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Evolution of catalysts directed by genetic algorithms in a plug-based microfluidic device tested with oxidation of methane by oxygen

Kreutz, Jason E. and Shukhaev, Anton and Du, Wenbin and Druskin, Sasha and Daugulis, Olafs and Ismagilov, Rustem F. (2010) Evolution of catalysts directed by genetic algorithms in a plug-based microfluidic device tested with oxidation of methane by oxygen. Journal of the American Chemical Society, 132 (9). pp. 3128-3132. ISSN 0002-7863. PMCID PMC2861856. https://resolver.caltech.edu/CaltechAUTHORS:20130821-160722961

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Abstract

This paper uses microfluidics to implement genetic algorithms (GA) to discover new homogeneous catalysts using the oxidation of methane by molecular oxygen as a model system. The parameters of the GA were the catalyst, a cocatalyst capable of using molecular oxygen as the terminal oxidant, and ligands that could tune the catalytic system. The GA required running hundreds of reactions to discover and optimize catalyst systems of high fitness, and microfluidics enabled these numerous reactions to be run in parallel. The small scale and volumes of microfluidics offer significant safety benefits. The microfluidic system included methods to form diverse arrays of plugs containing catalysts, introduce gaseous reagents at high pressure, run reactions in parallel, and detect catalyst activity using an in situ indicator system. Platinum(II) was identified as an active catalyst, and iron(II) and the polyoxometalate H5PMo10V2O40 (POM-V2) were identified as active cocatalysts. The Pt/Fe system was further optimized and characterized using NMR experiments. After optimization, turnover numbers of approximately 50 were achieved with approximately equal production of methanol and formic acid. The Pt/Fe system demonstrated the compatibility of iron with the entire catalytic cycle. This approach of GA-guided evolution has the potential to accelerate discovery in catalysis and other areas where exploration of chemical space is essential, including optimization of materials for hydrogen storage and CO2 capture and modifications.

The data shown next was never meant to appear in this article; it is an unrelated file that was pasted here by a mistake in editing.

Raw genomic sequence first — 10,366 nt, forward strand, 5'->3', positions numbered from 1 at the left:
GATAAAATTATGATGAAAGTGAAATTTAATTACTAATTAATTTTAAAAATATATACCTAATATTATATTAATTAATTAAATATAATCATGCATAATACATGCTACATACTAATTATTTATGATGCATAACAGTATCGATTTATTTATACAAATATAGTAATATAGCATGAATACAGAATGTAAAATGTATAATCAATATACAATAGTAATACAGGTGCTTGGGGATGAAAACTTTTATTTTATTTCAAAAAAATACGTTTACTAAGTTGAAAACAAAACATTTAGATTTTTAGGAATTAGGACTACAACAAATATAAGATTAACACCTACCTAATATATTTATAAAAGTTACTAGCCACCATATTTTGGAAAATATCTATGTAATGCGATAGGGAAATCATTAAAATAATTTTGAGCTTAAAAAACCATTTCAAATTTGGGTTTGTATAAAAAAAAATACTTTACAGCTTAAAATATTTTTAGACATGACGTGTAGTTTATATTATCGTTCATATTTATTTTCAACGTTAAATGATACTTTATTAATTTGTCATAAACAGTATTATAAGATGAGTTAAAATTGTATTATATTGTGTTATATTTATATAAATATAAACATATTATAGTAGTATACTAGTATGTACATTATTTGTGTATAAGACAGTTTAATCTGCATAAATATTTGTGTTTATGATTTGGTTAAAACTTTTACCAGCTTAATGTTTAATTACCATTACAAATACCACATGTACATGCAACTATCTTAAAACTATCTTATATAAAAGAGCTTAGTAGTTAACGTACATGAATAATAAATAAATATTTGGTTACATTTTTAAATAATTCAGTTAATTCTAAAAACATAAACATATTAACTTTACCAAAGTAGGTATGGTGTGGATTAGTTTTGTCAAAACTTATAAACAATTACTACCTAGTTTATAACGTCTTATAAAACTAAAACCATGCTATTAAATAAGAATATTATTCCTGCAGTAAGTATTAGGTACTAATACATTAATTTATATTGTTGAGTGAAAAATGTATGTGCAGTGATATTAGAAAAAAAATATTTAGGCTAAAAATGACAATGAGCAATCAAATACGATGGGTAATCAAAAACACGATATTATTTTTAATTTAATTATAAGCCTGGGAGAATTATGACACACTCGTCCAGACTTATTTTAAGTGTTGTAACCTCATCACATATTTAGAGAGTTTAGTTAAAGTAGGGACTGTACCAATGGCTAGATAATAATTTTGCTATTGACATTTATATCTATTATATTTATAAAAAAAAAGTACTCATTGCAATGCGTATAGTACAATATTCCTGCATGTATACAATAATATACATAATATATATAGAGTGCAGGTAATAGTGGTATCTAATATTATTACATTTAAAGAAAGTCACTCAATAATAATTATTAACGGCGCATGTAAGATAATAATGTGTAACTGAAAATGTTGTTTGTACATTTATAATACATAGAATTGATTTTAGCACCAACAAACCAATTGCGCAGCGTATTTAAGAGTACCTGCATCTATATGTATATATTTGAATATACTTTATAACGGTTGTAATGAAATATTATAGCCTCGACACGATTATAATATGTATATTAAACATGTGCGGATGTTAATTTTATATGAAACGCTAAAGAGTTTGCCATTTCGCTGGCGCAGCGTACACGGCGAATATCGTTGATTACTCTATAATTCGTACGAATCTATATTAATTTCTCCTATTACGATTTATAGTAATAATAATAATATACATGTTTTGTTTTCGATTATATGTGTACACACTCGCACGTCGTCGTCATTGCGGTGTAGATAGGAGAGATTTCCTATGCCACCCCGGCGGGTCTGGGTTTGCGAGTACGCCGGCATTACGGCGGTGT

Item Type:Article
Related URLs:
URLURL TypeDescription
https://doi.org/10.1021/ja909853xDOIArticle
https://pubs.acs.org/doi/suppl/10.1021/ja909853xPublisherSupporting Information
https://www.ncbi.nlm.nih.gov/pmc/articles/PMC2861856PubMed CentralArticle
ORCID:
AuthorORCID
Du, Wenbin0000-0002-7401-1410
Ismagilov, Rustem F.0000-0002-3680-4399
Additional Information:© 2010 American Chemical Society. Published In Issue: March 10, 2010. Article ASAP: February 11, 2010. Received: November 20, 2009. This work was supported by NIH T32 GM008720 (J.E.K.), the NSF CRC CHE-0526693, and the Camille Dreyfus Teacher-Scholar Awards Program (S.D.). O.D. is grateful to the Welch Foundation (Grant No. E-1571), A.P. Sloan Foundation, and Camille and Henry Dreyfus foundation for supporting this research. We thank Elizabeth B. Haney and Heidi Park for contributions to writing and editing this manuscript.
Funders:
Funding AgencyGrant Number
NIH Predoctoral FellowshipT32 GM008720
NSFCHE-0526693
Camille and Henry Dreyfus FoundationUNSPECIFIED
Welch FoundationE-1571
Alfred P. Sloan FoundationUNSPECIFIED
Issue or Number:9
PubMed Central ID:PMC2861856
Record Number:CaltechAUTHORS:20130821-160722961
Persistent URL:https://resolver.caltech.edu/CaltechAUTHORS:20130821-160722961
Usage Policy:No commercial reproduction, distribution, display or performance rights in this work are provided.
ID Code:40818
Collection:CaltechAUTHORS
Deposited By: Whitney Barlow
Deposited On:23 Aug 2013 23:14
Last Modified:05 Mar 2020 15:43

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